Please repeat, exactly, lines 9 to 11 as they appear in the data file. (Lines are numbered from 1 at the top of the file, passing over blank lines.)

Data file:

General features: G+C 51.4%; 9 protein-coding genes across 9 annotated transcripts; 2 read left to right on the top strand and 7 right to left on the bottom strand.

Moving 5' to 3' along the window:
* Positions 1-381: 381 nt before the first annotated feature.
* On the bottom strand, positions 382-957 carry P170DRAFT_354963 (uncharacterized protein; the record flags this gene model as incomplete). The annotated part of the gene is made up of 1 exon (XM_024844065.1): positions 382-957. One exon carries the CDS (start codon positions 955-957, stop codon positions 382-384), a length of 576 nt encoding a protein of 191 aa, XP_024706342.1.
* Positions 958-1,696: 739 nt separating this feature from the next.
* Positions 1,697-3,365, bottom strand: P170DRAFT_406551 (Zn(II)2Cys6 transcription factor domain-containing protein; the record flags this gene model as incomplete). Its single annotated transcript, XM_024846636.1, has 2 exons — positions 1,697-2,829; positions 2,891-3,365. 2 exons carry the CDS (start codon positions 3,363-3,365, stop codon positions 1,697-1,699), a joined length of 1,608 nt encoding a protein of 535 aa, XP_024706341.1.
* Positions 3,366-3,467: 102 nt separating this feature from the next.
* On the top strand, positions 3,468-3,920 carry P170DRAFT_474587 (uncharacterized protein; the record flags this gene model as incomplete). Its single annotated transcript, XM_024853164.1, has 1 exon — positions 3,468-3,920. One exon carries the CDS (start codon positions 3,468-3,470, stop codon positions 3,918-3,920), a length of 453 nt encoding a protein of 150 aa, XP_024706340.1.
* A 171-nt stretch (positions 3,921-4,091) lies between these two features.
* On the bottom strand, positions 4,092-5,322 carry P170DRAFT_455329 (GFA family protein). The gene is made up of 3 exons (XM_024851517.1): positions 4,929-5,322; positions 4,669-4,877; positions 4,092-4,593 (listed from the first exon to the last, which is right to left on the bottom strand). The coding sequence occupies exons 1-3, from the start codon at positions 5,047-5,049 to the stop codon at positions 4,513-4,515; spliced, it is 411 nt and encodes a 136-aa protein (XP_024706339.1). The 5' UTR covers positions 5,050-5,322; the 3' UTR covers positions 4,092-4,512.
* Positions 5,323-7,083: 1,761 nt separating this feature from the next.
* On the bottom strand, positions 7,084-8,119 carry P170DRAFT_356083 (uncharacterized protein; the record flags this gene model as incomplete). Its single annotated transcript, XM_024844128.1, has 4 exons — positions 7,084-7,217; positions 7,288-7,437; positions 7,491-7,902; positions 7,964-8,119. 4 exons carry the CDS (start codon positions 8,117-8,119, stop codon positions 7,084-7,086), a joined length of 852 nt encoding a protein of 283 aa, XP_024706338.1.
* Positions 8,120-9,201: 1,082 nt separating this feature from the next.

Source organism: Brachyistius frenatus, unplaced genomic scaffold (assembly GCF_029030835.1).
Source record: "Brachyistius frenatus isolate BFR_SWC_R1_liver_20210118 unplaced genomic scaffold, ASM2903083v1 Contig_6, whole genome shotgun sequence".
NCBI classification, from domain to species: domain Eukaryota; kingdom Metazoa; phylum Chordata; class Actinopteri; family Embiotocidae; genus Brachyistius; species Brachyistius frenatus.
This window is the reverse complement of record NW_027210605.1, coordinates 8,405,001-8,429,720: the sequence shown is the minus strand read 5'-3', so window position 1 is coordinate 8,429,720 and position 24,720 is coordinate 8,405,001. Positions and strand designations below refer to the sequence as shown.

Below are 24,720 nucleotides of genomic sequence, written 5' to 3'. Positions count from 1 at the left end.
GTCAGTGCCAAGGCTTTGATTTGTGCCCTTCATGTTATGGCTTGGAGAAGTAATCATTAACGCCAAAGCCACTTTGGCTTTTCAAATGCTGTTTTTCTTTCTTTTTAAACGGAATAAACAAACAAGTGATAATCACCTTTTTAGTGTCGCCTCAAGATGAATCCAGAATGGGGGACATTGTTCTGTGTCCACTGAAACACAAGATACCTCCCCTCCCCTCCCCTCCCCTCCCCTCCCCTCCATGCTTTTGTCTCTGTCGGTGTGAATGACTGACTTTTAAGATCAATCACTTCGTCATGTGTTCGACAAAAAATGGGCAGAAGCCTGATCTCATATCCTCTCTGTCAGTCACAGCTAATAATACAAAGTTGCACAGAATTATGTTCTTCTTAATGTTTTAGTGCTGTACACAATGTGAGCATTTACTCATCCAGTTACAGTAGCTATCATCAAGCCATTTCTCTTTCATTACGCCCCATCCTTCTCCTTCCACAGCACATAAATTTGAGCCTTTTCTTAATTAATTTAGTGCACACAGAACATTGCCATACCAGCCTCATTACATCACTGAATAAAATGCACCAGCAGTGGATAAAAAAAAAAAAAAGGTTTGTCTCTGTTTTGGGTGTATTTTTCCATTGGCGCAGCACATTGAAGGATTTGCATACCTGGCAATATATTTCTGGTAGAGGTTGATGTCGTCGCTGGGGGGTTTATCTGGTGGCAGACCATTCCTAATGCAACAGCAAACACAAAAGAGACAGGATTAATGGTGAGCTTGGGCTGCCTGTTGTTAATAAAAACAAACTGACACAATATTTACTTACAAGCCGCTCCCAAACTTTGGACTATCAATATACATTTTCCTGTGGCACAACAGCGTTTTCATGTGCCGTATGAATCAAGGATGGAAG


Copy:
* A 171-nt stretch (positions 3,921-4,091) lies between these two features.
* On the bottom strand, positions 4,092-5,322 carry P170DRAFT_455329 (GFA family protein). The gene is made up of 3 exons (XM_024851517.1): positions 4,929-5,322; positions 4,669-4,877; positions 4,092-4,593 (listed from the first exon to the last, which is right to left on the bottom strand). The coding sequence occupies exons 1-3, from the start codon at positions 5,047-5,049 to the stop codon at positions 4,513-4,515; spliced, it is 411 nt and encodes a 136-aa protein (XP_024706339.1). The 5' UTR covers positions 5,050-5,322; the 3' UTR covers positions 4,092-4,512.
* Positions 5,323-7,083: 1,761 nt separating this feature from the next.